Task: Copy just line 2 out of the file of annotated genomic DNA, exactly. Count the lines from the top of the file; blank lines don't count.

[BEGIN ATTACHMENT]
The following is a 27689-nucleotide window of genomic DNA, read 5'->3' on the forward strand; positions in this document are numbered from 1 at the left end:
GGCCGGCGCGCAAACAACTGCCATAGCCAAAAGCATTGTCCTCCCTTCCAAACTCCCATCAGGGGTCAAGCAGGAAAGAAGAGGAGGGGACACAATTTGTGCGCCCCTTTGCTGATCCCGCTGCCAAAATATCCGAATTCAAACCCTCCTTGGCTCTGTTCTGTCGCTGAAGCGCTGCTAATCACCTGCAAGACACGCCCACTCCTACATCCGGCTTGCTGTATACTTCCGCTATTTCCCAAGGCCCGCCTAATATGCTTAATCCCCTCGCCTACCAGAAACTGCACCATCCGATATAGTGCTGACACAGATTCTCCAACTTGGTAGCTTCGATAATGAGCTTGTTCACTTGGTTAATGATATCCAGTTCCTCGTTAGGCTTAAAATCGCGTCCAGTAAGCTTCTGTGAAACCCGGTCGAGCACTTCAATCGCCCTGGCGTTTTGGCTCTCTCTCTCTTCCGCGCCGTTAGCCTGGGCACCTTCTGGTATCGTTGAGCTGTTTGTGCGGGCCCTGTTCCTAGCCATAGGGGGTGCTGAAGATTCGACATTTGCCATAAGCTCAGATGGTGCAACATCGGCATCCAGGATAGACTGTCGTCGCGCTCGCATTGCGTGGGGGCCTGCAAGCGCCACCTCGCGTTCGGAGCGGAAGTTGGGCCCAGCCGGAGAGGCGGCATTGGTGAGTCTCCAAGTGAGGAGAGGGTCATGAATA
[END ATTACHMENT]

GGCCGGCGCGCAAACAACTGCCATAGCCAAAAGCATTGTCCTCCCTTCCAAACTCCCATCAGGGGTCAAGCAGGAAAGAAGAGGAGGGGACACAATTTGTGCGCCCCTTTGCTGATCCCGCTGCCAAAATATCCGAATTCAAACCCTCCTTGGCTCTGTTCTGTCGCTGAAGCGCTGCTAATCACCTGCAAGACACGCCCACTCCTACATCCGGCTTGCTGTATACTTCCGCTATTTCCCAAGGCCCGCCTAATATGCTTAATCCCCTCGCCTACCAGAAACTGCACCATCCGATATAGTGCTGACACAGATTCTCCAACTTGGTAGCTTCGATAATGAGCTTGTTCACTTGGTTAATGATATCCAGTTCCTCGTTAGGCTTAAAATCGCGTCCAGTAAGCTTCTGTGAAACCCGGTCGAGCACTTCAATCGCCCTGGCGTTTTGGCTCTCTCTCTCTTCCGCGCCGTTAGCCTGGGCACCTTCTGGTATCGTTGAGCTGTTTGTGCGGGCCCTGTTCCTAGCCATAGGGGGTGCTGAAGATTCGACATTTGCCATAAGCTCAGATGGTGCAACATCGGCATCCAGGATAGACTGTCGTCGCGCTCGCATTGCGTGGGGGCCTGCAAGCGCCACCTCGCGTTCGGAGCGGAAGTTGGGCCCAGCCGGAGAGGCGGCATTGGTGAGTCTCCAAGTGAGGAGAGGGTCATGAATA